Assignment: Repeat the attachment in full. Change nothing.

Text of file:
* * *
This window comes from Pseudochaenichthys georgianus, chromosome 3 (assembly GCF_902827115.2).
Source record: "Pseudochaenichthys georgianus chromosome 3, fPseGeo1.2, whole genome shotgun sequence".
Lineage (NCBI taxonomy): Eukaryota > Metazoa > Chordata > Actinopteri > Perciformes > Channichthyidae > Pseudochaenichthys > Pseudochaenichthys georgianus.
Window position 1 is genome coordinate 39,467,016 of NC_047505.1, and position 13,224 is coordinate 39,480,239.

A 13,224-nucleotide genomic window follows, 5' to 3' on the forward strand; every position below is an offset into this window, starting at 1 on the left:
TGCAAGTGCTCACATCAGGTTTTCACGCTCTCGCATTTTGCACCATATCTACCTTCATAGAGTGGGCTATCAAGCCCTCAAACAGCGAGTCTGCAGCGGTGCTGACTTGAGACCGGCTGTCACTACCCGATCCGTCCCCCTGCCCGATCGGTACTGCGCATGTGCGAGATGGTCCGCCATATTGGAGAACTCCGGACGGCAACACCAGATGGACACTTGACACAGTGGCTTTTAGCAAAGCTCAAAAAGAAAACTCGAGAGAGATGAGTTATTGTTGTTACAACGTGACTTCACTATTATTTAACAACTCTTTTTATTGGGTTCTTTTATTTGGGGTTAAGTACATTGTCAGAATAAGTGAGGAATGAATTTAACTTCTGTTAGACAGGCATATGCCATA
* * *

This window comes from Pseudochaenichthys georgianus, chromosome 3 (assembly GCF_902827115.2).
Source record: "Pseudochaenichthys georgianus chromosome 3, fPseGeo1.2, whole genome shotgun sequence".
Lineage (NCBI taxonomy): Eukaryota > Metazoa > Chordata > Actinopteri > Perciformes > Channichthyidae > Pseudochaenichthys > Pseudochaenichthys georgianus.
Window position 1 is genome coordinate 39,467,016 of NC_047505.1, and position 13,224 is coordinate 39,480,239.

A 13,224-nucleotide genomic window follows, 5' to 3' on the forward strand; every position below is an offset into this window, starting at 1 on the left:
TGCAAGTGCTCACATCAGGTTTTCACGCTCTCGCATTTTGCACCATATCTACCTTCATAGAGTGGGCTATCAAGCCCTCAAACAGCGAGTCTGCAGCGGTGCTGACTTGAGACCGGCTGTCACTACCCGATCCGTCCCCCTGCCCGATCGGTACTGCGCATGTGCGAGATGGTCCGCCATATTGGAGAACTCCGGACGGCAACACCAGATGGACACTTGACACAGTGGCTTTTAGCAAAGCTCAAAAAGAAAACTCGAGAGAGATGAGTTATTGTTGTTACAACGTGACTTCACTATTATTTAACAACTCTTTTTATTGGGTTCTTTTATTTGGGGTTAAGTACATTGTCAGAATAAGTGAGGAATGAATTTAACTTCTGTTAGACAGGCATATGCCATA